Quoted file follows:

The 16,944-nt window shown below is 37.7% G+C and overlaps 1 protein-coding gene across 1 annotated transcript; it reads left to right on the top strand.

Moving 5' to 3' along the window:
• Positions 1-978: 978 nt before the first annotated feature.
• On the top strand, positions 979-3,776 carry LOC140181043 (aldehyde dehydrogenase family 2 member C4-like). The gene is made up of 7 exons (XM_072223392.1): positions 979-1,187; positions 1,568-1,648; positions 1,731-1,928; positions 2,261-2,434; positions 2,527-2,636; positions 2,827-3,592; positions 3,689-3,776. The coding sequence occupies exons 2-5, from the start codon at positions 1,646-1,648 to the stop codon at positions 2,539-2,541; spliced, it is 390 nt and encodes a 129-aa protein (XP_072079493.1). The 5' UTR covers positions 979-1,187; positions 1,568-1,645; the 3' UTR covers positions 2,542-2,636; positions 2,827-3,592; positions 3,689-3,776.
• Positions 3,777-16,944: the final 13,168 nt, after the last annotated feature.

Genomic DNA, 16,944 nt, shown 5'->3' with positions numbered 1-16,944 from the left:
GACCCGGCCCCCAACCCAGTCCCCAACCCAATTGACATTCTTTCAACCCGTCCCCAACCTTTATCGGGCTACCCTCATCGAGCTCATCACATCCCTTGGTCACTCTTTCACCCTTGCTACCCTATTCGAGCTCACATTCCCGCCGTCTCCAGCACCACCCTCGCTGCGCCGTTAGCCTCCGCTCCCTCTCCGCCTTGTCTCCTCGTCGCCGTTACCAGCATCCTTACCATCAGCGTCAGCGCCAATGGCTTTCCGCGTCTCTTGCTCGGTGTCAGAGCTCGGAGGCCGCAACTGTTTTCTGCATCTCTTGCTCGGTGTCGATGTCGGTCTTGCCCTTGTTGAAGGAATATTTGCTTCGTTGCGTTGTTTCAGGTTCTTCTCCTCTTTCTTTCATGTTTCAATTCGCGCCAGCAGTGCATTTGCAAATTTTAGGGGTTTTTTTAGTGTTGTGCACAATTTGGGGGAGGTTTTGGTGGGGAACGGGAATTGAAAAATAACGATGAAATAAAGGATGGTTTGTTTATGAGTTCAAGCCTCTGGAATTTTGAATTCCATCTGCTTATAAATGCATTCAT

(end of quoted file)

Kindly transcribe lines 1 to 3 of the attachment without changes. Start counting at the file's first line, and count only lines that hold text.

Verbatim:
The 16,944-nt window shown below is 37.7% G+C and overlaps 1 protein-coding gene across 1 annotated transcript; it reads left to right on the top strand.

Moving 5' to 3' along the window:
• Positions 1-978: 978 nt before the first annotated feature.